The British Role in Land Reform

An insider’s story

The Zimbabwean

Wednesday, 24 October 2007

Peter Freeman, the first British development agency representative to Zimbabwe in 1980, gives an insider's view into the workings of the early stages of the British-funded land reform programme.

For over a century, in colonial Rhodesia and post-colonial Zimbabwe, the right to own and occupy land has driven political struggle and dominated the economy.

For over 20 years, working for successive British governments, it was part of my life too. As millions of people now go hungry and agricultural production plummets what happened to frustrate the hopes we had at independence and to bring about our worst fears? This is what I saw.

In the early 1980's I was the British government's representative on the committee in Harare that approved resettlement projects that both governments financed. The cost of land purchase and of the necessary infrastructure - water, roads, power, clinics and schools - was shared equally between the two governments.

Each scheme was identified and developed by Zimbabwean officials and the land price was negotiated with the commercial farmer. They were appraised for economic viability by British advisers and we visited most of them. Other donors, including the EU and the African Development Bank, helped to finance infrastructure (though not land purchase) in other schemes. Independent evaluations showed subsequently that the great majority of them worked well, enabling thousands of small-scale farmers and their families to make a productive living. Over 2 million hectares changed hands in this way.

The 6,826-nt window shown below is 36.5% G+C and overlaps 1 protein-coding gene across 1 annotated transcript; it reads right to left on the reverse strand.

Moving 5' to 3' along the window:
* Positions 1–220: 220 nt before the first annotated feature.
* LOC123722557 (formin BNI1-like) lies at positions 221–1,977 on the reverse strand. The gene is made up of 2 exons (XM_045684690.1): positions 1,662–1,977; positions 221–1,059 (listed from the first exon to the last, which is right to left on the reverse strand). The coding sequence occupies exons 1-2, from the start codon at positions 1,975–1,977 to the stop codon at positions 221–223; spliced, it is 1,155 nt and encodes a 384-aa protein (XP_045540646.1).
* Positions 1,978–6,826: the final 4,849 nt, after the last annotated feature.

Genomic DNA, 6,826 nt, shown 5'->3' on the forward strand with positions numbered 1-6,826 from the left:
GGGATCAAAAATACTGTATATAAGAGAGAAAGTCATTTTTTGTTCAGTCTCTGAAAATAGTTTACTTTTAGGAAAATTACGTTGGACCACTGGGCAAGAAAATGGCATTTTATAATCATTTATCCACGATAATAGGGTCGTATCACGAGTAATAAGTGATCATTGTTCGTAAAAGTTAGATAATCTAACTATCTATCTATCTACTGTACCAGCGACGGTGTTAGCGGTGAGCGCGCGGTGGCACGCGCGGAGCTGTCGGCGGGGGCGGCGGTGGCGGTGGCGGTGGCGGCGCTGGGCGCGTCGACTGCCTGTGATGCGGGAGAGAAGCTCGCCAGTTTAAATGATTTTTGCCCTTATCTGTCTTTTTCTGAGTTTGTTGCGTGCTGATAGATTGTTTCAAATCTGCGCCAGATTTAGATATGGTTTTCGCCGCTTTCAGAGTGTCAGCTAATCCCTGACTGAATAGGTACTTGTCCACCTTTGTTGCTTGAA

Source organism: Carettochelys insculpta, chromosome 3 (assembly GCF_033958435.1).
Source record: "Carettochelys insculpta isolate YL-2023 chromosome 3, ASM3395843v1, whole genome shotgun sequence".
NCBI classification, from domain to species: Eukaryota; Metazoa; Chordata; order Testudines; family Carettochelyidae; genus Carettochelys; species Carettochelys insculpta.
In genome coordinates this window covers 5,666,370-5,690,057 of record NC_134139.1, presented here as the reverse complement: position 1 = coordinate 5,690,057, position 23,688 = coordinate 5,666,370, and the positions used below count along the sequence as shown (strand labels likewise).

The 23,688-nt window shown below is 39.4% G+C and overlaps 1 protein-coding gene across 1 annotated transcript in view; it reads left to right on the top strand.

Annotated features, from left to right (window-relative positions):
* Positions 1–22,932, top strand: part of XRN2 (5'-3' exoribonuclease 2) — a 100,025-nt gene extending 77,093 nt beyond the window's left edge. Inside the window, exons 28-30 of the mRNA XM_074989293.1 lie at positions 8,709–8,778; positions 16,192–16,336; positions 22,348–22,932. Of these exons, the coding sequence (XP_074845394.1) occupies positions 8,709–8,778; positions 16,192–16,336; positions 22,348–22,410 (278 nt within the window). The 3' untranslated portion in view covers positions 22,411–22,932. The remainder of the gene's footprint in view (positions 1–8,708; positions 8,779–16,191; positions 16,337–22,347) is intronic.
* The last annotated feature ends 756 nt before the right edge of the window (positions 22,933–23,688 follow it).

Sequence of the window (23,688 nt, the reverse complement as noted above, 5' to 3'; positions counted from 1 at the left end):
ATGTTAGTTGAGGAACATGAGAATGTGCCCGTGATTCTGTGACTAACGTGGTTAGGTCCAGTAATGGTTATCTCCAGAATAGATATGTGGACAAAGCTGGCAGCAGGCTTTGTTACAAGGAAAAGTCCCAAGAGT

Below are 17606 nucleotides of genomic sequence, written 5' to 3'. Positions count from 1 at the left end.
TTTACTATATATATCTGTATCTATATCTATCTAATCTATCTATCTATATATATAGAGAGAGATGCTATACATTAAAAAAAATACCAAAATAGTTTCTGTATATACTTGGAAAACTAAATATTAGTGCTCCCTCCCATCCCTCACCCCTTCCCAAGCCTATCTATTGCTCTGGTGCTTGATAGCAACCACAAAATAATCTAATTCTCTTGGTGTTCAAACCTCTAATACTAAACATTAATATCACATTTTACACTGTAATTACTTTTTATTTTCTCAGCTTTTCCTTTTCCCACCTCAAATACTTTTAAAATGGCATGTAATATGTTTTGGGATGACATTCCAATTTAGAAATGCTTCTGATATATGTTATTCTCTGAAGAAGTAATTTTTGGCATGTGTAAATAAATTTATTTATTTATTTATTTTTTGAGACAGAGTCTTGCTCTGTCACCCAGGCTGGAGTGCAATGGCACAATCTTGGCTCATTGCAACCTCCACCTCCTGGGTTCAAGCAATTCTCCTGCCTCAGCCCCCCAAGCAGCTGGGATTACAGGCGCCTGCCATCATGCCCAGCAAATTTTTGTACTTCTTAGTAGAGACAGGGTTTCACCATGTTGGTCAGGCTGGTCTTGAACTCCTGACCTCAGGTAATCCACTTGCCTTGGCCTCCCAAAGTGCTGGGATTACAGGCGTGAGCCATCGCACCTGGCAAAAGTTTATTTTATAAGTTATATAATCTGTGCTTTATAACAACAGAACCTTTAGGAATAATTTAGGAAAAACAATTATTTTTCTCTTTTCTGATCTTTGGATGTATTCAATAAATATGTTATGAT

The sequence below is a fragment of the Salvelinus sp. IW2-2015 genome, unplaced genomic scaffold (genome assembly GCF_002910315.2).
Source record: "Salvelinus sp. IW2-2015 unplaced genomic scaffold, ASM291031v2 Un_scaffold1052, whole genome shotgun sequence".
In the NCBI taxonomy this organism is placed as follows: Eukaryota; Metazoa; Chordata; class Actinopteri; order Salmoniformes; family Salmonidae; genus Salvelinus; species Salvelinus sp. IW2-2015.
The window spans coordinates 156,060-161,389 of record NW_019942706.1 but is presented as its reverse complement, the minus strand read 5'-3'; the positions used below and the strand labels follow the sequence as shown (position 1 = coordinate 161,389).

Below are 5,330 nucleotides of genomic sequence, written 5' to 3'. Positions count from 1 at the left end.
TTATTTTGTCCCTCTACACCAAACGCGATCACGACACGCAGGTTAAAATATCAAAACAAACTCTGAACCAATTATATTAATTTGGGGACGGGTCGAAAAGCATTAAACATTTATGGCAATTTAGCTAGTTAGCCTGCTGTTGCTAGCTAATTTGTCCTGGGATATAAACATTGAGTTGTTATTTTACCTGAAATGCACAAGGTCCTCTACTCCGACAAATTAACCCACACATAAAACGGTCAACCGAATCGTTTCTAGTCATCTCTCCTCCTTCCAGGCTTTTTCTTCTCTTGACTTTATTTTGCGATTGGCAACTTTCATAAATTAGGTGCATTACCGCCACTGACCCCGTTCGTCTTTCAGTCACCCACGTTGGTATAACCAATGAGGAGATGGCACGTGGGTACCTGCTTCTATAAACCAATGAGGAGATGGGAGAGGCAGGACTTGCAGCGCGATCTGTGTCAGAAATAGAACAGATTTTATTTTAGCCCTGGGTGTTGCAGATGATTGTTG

This programme stemmed from the much-criticised compromises made at Lancaster House in 1979. ZANU(PF) and ZAPU argued that buying out the white farmers was something for Britain alone to do, and many farmers would certainly have welcomed being paid in sterling with a British government guarantee rather than in Zimbabwean dollars. For a government in London that was cutting back heavily on public spending at home such largesse to people who had supported a rebel government, who were often not British citizens and mostly had no wish to live here, was never a starter. Watching the negotiations in 1979 from the Zimbabwe desk in the British aid ministry I remember being surprised at how easily Mugabe and Nkomo settled for pledges of future assistance for land reform, not even insisting on a figure for the amount of money.

More fundamental realities also favoured land reform in 1980. The Muzorewa regime had bought substantial tracts of farmland at cheap rates in areas where war (the cost of security) during the independence struggle hit commercial profits, and immediately after independence there were few alternative purchasers in the market. The planning bureaucracy in the Agriculture and Rural Development Authority (ARDA) and other government departments, and the availability of people and machinery to implement the plans, was also comparatively strong.

However from the start there was a serious problem. President Mugabe showed no interest, then or later, in solving the complex and sensitive political issue of land ownership via this negotiated route.